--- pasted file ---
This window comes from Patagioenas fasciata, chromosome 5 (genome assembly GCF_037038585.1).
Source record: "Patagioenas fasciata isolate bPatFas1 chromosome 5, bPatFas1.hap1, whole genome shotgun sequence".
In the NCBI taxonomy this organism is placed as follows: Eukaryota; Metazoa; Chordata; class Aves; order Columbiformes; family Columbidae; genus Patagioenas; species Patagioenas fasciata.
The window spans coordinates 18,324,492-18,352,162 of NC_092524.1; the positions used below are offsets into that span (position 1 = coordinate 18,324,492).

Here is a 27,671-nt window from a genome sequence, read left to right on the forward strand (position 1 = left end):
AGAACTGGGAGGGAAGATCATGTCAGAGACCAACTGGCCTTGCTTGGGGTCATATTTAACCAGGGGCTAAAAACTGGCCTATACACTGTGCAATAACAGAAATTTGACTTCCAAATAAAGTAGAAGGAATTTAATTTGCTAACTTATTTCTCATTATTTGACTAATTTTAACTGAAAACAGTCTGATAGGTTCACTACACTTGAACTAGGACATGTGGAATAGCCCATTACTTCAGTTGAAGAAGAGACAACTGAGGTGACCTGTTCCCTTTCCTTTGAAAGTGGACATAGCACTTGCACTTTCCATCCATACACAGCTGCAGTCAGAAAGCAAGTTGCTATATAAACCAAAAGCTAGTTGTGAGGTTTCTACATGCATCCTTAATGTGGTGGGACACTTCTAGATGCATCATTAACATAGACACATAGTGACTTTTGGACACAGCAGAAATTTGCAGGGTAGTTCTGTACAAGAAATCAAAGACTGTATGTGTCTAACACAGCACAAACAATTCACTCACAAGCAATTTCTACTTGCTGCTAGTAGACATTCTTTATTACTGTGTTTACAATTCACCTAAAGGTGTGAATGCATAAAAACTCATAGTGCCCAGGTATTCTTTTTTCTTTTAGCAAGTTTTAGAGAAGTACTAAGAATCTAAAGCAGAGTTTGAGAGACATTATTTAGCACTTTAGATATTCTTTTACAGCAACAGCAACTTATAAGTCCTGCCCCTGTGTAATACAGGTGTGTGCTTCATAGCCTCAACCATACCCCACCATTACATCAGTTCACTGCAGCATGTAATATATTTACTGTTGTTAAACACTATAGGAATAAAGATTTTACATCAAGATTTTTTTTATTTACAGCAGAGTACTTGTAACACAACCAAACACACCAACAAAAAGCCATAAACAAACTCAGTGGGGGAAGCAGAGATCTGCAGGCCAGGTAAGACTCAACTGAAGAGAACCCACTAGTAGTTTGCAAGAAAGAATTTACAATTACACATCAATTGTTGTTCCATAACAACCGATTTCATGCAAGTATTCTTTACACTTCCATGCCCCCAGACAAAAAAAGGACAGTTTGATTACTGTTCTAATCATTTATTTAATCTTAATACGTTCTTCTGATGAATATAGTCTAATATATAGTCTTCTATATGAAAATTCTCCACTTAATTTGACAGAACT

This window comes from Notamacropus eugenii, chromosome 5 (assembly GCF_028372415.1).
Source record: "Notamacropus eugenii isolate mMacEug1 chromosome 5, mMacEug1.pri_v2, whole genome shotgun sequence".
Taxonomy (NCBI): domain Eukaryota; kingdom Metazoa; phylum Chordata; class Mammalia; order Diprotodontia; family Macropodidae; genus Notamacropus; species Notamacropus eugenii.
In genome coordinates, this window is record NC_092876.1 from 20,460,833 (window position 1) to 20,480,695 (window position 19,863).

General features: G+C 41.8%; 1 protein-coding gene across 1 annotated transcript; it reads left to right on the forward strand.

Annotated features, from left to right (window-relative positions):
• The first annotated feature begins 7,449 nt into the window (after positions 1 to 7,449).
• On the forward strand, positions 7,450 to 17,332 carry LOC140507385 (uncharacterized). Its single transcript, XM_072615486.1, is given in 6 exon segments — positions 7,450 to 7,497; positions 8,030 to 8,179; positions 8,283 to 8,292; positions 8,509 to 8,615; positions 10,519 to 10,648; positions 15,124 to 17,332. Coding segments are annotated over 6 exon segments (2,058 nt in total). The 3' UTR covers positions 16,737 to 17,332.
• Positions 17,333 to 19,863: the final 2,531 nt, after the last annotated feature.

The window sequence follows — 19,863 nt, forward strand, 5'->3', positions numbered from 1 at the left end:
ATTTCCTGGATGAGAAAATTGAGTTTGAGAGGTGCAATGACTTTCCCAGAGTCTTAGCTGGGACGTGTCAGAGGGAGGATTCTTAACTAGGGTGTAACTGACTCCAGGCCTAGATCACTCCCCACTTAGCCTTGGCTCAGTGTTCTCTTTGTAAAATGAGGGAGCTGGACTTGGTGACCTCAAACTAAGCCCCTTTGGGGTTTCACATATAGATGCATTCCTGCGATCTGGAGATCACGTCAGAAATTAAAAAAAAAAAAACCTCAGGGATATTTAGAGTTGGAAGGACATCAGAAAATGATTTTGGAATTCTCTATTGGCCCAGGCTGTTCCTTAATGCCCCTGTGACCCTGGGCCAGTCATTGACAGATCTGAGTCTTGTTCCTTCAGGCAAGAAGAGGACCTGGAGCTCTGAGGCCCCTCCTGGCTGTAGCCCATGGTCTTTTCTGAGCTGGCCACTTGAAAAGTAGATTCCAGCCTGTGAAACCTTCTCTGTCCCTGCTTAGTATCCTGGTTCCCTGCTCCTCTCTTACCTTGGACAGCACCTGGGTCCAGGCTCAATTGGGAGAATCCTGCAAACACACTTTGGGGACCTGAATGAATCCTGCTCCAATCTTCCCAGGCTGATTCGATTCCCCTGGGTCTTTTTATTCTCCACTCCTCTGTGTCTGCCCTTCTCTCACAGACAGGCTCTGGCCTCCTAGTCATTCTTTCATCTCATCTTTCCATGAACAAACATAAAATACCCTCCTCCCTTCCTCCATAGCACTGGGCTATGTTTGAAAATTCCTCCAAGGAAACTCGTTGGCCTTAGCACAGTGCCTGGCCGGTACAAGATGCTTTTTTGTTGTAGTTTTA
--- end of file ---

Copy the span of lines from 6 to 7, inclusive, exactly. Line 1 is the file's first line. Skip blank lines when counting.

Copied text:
AGAACTGGGAGGGAAGATCATGTCAGAGACCAACTGGCCTTGCTTGGGGTCATATTTAACCAGGGGCTAAAAACTGGCCTATACACTGTGCAATAACAGAAATTTGACTTCCAAATAAAGTAGAAGGAATTTAATTTGCTAACTTATTTCTCATTATTTGACTAATTTTAACTGAAAACAGTCTGATAGGTTCACTACACTTGAACTAGGACATGTGGAATAGCCCATTACTTCAGTTGAAGAAGAGACAACTGAGGTGACCTGTTCCCTTTCCTTTGAAAGTGGACATAGCACTTGCACTTTCCATCCATACACAGCTGCAGTCAGAAAGCAAGTTGCTATATAAACCAAAAGCTAGTTGTGAGGTTTCTACATGCATCCTTAATGTGGTGGGACACTTCTAGATGCATCATTAACATAGACACATAGTGACTTTTGGACACAGCAGAAATTTGCAGGGTAGTTCTGTACAAGAAATCAAAGACTGTATGTGTCTAACACAGCACAAACAATTCACTCACAAGCAATTTCTACTTGCTGCTAGTAGACATTCTTTATTACTGTGTTTACAATTCACCTAAAGGTGTGAATGCATAAAAACTCATAGTGCCCAGGTATTCTTTTTTCTTTTAGCAAGTTTTAGAGAAGTACTAAGAATCTAAAGCAGAGTTTGAGAGACATTATTTAGCACTTTAGATATTCTTTTACAGCAACAGCAACTTATAAGTCCTGCCCCTGTGTAATACAGGTGTGTGCTTCATAGCCTCAACCATACCCCACCATTACATCAGTTCACTGCAGCATGTAATATATTTACTGTTGTTAAACACTATAGGAATAAAGATTTTACATCAAGATTTTTTTTATTTACAGCAGAGTACTTGTAACACAACCAAACACACCAACAAAAAGCCATAAACAAACTCAGTGGGGGAAGCAGAGATCTGCAGGCCAGGTAAGACTCAACTGAAGAGAACCCACTAGTAGTTTGCAAGAAAGAATTTACAATTACACATCAATTGTTGTTCCATAACAACCGATTTCATGCAAGTATTCTTTACACTTCCATGCCCCCAGACAAAAAAAGGACAGTTTGATTACTGTTCTAATCATTTATTTAATCTTAATACGTTCTTCTGATGAATATAGTCTAATATATAGTCTTCTATATGAAAATTCTCCACTTAATTTGACAGAACT

This window comes from Notamacropus eugenii, chromosome 5 (assembly GCF_028372415.1).